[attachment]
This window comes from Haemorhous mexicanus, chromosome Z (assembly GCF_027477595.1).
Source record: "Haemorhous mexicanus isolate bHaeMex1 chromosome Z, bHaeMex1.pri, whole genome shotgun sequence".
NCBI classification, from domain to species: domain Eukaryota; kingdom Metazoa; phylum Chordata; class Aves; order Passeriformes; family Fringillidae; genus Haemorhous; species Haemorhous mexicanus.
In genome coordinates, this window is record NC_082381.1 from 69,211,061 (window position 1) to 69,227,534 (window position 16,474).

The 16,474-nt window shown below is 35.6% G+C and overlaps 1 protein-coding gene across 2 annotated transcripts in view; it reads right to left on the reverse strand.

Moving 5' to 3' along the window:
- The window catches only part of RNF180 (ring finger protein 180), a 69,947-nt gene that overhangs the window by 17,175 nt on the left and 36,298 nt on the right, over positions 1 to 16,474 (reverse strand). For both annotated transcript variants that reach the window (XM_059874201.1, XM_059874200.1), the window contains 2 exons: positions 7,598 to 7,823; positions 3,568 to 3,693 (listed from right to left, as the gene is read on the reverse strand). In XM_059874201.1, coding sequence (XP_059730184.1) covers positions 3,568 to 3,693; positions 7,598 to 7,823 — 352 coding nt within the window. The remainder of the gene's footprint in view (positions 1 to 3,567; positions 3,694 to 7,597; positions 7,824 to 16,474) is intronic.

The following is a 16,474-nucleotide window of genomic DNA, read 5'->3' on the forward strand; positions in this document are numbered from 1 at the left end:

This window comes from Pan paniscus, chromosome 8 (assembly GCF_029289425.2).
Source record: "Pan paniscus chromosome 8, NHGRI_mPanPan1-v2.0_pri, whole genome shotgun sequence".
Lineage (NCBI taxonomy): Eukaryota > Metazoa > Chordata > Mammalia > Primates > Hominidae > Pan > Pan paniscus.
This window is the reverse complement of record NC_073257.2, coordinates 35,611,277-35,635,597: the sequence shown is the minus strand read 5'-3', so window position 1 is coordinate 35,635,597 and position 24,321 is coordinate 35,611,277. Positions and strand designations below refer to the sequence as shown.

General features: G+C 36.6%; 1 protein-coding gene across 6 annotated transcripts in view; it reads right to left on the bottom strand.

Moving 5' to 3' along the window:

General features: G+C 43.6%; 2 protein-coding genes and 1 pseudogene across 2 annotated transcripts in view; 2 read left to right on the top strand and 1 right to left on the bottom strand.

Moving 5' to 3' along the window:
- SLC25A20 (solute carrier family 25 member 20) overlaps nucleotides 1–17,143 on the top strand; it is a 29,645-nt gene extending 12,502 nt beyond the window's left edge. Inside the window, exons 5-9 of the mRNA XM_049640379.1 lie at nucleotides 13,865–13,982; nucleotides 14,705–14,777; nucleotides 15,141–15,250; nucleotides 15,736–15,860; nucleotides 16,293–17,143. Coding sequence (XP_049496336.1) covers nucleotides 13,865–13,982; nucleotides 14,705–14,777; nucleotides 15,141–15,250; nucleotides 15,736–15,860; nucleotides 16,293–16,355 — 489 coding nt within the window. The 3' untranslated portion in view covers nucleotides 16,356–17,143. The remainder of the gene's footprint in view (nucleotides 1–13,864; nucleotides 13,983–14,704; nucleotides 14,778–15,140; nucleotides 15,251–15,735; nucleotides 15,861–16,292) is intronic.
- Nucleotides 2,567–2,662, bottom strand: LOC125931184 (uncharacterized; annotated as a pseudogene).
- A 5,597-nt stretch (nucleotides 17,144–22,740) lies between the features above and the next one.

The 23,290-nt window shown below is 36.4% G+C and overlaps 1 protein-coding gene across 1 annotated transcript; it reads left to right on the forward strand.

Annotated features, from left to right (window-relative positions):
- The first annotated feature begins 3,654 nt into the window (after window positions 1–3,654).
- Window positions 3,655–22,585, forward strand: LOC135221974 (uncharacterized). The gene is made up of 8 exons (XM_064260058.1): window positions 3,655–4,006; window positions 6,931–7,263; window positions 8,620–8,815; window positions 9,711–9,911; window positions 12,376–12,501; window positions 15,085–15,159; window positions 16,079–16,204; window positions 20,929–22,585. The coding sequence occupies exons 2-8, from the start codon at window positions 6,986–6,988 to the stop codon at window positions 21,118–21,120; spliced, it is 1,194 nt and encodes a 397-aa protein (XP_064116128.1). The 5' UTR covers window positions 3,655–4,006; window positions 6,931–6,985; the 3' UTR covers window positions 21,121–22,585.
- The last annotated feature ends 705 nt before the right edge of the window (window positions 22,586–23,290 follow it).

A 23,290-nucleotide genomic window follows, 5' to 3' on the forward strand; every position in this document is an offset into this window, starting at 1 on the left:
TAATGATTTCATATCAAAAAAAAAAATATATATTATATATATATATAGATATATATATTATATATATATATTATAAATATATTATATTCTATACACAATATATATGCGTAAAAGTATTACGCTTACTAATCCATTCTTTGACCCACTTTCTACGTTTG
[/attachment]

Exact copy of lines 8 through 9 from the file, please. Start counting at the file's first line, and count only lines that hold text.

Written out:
The following is a 16,474-nucleotide window of genomic DNA, read 5'->3' on the forward strand; positions in this document are numbered from 1 at the left end:

This window comes from Pan paniscus, chromosome 8 (assembly GCF_029289425.2).